Mike Allen (Alberta politician)

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Not to be confused with Mike Allen (Canadian politician).
Mike Allen
MLA for Fort McMurray-Wood Buffalo
In office
2012–2015
Preceded by Guy Boutilier
Succeeded by Tany Yao
Personal details
Born Michael Trent Allen
(1962-03-04) March 4, 1962 (age 54)
Grande Prairie, Alberta
Political party

Progressive Conservative
(July 2014-present) Independent (Aug 2013–June 2014)

Progressive Conservative
(May 2012–July 2013)
Occupation politician, musician

Michael Trent "Mike" Allen (born March 4, 1962) is a Canadian politician who is a former elected member to the Legislative Assembly of Alberta representing the electoral district of Fort McMurray-Wood Buffalo.[1] He is a former municipal politician, business owner and jazz musician.[2]

Political career[edit]

Allen was elected in the 2012 Alberta general election as a Progressive Conservative candidate defeating incumbent MLA Guy Boutilier who had left that party to sit as an Independent and later a Wildrose MLA in a closely contested election. He was appointed by Premier Redford as the special advisor to the Minister of Transportation for highway 63 on May 22, 2012.

Allen currently serves as a member of the following Standing Committees: ◾Private Bills ◾Resource Stewardship ◾Public Accounts

Allen was previously the chair of the Select Special Conflicts of Interest Act Review Committee. He had also served as a member of the Standing Committee on Families and Communities and the Standing Committee on Privileges and Elections Standing Orders and Printing.

Allen served as a member of Treasury Board and the Alaska-Alberta Bilateral Council and had also represented Alberta on the Council of State Governments – Midwest.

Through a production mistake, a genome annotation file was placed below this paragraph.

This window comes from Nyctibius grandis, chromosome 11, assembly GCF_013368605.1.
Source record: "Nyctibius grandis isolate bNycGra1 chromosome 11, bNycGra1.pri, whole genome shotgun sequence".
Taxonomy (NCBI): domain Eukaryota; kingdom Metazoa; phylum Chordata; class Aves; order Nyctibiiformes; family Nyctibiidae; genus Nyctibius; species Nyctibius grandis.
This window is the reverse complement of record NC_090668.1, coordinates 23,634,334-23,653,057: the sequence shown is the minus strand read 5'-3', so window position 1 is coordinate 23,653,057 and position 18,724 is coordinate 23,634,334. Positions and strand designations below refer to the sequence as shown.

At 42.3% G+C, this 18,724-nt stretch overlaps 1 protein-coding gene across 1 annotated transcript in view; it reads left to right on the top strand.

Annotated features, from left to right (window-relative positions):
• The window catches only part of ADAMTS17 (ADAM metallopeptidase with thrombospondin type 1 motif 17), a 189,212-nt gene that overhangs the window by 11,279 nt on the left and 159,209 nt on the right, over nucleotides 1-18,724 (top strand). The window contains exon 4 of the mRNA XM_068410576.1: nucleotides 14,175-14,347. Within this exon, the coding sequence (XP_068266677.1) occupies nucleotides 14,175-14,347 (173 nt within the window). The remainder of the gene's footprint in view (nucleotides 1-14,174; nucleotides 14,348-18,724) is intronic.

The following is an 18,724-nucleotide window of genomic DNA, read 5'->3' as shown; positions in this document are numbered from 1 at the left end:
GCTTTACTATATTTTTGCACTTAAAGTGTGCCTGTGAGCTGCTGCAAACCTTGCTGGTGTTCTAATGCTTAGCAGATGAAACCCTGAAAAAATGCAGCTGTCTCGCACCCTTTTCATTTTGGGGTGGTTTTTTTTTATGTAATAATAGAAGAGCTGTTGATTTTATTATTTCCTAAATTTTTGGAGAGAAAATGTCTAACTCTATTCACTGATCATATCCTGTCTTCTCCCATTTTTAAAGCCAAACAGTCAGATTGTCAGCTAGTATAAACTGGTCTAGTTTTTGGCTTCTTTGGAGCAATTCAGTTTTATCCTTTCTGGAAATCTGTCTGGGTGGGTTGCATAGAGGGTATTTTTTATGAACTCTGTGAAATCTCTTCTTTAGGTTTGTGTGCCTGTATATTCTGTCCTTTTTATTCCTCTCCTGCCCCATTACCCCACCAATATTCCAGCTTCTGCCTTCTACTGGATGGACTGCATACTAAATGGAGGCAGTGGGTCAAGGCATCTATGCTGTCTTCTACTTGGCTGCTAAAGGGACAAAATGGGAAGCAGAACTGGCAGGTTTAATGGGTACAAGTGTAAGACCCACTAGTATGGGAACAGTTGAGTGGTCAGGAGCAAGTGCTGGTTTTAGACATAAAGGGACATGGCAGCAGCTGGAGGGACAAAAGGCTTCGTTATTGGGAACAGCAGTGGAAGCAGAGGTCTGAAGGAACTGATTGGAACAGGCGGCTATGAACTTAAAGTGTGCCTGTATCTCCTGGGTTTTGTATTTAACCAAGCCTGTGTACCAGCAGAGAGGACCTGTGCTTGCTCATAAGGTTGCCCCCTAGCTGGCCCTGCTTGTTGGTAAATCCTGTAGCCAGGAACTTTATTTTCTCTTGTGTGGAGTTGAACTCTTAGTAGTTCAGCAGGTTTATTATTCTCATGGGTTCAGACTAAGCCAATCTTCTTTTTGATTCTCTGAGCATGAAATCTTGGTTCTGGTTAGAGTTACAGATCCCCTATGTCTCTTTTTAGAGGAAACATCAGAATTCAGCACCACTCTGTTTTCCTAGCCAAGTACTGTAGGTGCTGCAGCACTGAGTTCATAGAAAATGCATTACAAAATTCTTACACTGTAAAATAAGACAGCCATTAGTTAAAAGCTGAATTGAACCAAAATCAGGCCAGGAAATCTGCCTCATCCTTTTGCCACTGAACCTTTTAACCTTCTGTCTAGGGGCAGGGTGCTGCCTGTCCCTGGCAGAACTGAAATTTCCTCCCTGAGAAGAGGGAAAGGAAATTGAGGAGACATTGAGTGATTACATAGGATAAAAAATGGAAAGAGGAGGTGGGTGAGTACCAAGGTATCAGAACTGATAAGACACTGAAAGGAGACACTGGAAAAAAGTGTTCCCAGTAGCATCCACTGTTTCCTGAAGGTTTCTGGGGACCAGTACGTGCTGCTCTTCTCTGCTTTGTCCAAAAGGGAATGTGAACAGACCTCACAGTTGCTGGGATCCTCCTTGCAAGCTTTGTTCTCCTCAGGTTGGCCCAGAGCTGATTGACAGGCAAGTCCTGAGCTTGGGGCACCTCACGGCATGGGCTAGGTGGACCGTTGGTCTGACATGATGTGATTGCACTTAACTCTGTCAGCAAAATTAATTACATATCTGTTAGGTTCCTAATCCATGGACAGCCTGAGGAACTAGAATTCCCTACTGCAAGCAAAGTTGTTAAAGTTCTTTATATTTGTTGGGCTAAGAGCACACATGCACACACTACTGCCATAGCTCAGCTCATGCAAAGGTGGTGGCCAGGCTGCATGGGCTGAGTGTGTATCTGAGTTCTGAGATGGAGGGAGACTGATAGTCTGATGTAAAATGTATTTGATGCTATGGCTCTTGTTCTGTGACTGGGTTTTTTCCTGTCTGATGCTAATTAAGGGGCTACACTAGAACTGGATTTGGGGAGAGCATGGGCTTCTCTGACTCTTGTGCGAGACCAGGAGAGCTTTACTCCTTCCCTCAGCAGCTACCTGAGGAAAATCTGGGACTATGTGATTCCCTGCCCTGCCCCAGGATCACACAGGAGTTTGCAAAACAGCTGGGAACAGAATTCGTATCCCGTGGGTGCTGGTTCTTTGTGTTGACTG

Allen moved to Fort McMurray in 1993 with his family and purchased Campbell’s Music, where he was able to combine his business administration background and career as a professional jazz musician to create a successful and thriving business. Allen began transitioning from business to community leader when he was nominated to a position on the board of Fort McMurray’s Chamber of Commerce. He served two terms as president.

In 2007, Allen was elected to city council, serving two terms as a councillor.

Business leader, community leader and now provincial elected representative, he continues to serve Fort McMurray-Wood Buffalo, the community he calls home.

On July 16, 2013, Allen resigned from the Progressive Conservative caucus after his involvement in a prostitution sting operation in Minnesota which resulted in his arrest.[3] He was charged with one count of hiring or agreeing to hire a prostitute in a public place.[4] In late 2013 Allen pleaded guilty to a misdemeanor and paid a $500 fine plus legal fees.[5] On July 7, 2014 at the annual Calgary Stampede meeting the PC caucus voted in a closed ballot to invite Allen back into the PC caucus.[6]

In the 2015 election, Allen was defeated by Wildrose candidate Tany Yao.[7]

Electoral history[edit]

Alberta general election, 2012: Fort McMurray-Wood Buffalo
Party Candidate Votes %
Progressive Conservative Mike Allen 3,611 49.06%
Wildrose Guy Boutilier 3,165 43.00%
New Democratic Denise Woollard 363 4.93%
Liberal Amy McBain 221 3.00%

References[edit]

  1. ^ "Alberta Election 2012: Riding-by-riding results". The Globe and Mail. Toronto. Archived from the original on April 24, 2012. 
  2. ^ "Biography for Mr. Mike Allen (PC), MLA for Fort McMurray-Wood Buffalo". Legislative Assembly of Alberta. Retrieved July 17, 2013. 
  3. ^ "Alberta MLA quits PC caucus after U.S. prostitution arrest". CBC News. July 16, 2013. Retrieved May 15, 2010. 
  4. ^ "Alberta MLA Mike Allen charged in U.S. prostitution case". CBC News. July 19, 2013. Retrieved May 15, 2016. 
  5. ^ "MLA Mike Allen pleads guilty to misdemeanour charge". CBC News. December 18, 2013. Retrieved May 15, 2016. 
  6. ^ "Fort McMurray MLA Mike Allen back in Alberta Tory caucus". CBC News. July 7, 2014. Retrieved May 15, 2016. 
  7. ^ "PCs Mike Allen, Don Scott defeated by Wildrose in Fort McMurray ridings". Fort McMurray Today. May 6, 2015. Retrieved May 15, 2016.